Kosovo has been strongly urged to preserve its multi-ethnic character ever since breaking away from Serbia in 2008, an act of independence that Serbia still does not recognise. Russian attitudes towards death and casualties are different from those in the West and there have been reports of Russia sending mobile crematoria into Ukraine because it may play better with the public than the return of dead soldiers in body bags. But the conflict between Serbia and Kosovo is centuries old, with Kosovo seen by many Serbs as the birthplace of their country. Novak Djokovic got an angry response to his clear support this year for Serbia in its ongoing row with Kosovo. He wrote a political message about Kosovo on a television camera lens as he began his battle to win the Grand Slam singles title at the French Open. He beat the American Aleksandar Kovacevic comfortably before writing “Kosovo is the ♡ of Serbia. Stop the violence” on the camera lens. That was just before he began his quest for a record 23rd men’s Grand Slam singles title by winning the French Open.
Serbia has long treasured past battles and acts of heroism. Take the Battle of Kosovo, for instance, fought on 15th June 1389, when the Serbs, under Prince Lazar Hrebeljanović, met in battle with the Ottoman Turk invasion forces of Sultan Murad I, in a confrontation that led to years of brutal Ottoman rule for the entire region. Even so, it aroused enormous national pride, which was still celebrated each year until fairly recently. It nearly led to the Ottoman forces going on to seize Vienna, too, but their heavy ordnance got bogged down in muddy conditions following a number of unusually severe storms. Otherwise, the history of Europe might have been very different. It’s part of Serbia’s proud – if frequently somewhat nationalist – history, and another reason why the Serbs don’t ever want to let Kosovo go. Lazar’s forces won the battle – sort of – but at such a high price that effective victory went to the Ottomans. In fact, most members of both armies died in the fight, including both Lazar and Murad, so for the Serbs it was a somewhat Pyrrhic victory, but as Peter Frankopan puts it in his wide-ranging book on global history, “The Earth Transformed – An Untold History”, that battle for Kosovo: “acquired totemic status in later Serbian historiography.” It certainly did and remains an obstacle to peace. At least the Serbs (and the Kosovans) know where (and why) the battle was fought. In England’s old legends there is still disagreement over the site of the legendary King Arthur’s castle, Camelot. If it existed, that is, and if he existed, too. If he did, he led the original Britons (basically the Welsh) against the Angles and Saxons who would eventually take over England. Caerleon in South Wales is one of the favourites and is probably the most likely candidate, while South Cadbury in Somerset is another. A 1500-year-old piece of slate bears an inscription suggesting it was at Tintagel in Cornwall, while Winchester holds a round table that some say was Arthur’s (although it was apparently painted in the 16th century as a piece of unconvincing propaganda for King Henry VIII).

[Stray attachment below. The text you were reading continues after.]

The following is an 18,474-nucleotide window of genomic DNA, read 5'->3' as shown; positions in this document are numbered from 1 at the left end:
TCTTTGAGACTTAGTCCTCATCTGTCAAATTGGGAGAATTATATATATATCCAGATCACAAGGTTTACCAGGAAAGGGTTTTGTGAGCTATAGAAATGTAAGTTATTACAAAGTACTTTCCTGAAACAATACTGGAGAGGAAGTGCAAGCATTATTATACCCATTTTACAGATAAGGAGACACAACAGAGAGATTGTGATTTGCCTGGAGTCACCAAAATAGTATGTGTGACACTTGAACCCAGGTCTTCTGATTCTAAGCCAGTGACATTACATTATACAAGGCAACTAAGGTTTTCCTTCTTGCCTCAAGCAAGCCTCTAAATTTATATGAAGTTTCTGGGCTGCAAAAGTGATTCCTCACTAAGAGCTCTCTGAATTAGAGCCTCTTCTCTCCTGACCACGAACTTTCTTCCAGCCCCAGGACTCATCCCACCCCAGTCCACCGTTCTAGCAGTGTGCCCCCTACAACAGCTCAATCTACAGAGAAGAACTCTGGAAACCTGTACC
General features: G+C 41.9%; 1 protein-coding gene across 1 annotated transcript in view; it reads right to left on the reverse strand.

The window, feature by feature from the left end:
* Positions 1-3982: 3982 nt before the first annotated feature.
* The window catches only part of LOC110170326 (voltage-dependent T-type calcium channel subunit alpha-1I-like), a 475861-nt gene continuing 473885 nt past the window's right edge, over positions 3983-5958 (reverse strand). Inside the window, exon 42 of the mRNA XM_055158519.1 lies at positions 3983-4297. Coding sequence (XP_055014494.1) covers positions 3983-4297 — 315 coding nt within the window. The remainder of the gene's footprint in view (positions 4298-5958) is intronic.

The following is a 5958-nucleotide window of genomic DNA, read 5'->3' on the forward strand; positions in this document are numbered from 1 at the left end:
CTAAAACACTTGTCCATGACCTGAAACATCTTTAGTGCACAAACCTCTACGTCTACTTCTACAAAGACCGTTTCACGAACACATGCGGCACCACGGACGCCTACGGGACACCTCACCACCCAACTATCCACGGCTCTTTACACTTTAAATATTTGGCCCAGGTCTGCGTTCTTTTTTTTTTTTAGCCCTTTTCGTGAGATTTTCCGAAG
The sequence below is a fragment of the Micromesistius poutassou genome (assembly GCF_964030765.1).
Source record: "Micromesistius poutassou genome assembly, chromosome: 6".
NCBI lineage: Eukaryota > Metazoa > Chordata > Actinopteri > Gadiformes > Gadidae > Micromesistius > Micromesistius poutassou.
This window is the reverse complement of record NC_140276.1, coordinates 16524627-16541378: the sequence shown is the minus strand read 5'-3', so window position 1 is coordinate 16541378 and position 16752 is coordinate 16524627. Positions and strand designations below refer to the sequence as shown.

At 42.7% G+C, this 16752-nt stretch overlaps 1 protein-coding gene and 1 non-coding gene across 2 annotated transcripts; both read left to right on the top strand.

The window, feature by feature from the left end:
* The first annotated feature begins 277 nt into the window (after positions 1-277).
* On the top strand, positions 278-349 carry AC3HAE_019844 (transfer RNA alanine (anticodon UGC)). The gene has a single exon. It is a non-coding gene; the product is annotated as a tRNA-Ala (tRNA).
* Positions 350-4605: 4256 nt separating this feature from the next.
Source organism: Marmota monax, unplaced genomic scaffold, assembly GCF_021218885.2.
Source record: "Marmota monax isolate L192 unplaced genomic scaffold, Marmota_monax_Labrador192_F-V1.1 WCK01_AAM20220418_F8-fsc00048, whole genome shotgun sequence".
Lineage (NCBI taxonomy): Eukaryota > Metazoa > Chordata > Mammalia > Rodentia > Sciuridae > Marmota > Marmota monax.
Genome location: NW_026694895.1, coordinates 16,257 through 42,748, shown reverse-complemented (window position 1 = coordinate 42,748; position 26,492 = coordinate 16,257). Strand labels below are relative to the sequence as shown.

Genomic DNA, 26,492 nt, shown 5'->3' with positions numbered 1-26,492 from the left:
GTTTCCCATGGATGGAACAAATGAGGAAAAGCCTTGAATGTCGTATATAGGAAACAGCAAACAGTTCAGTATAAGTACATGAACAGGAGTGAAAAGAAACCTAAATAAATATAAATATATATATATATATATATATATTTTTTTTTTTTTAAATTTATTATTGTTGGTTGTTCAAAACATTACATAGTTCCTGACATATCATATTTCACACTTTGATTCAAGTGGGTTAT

| TAKING SIDES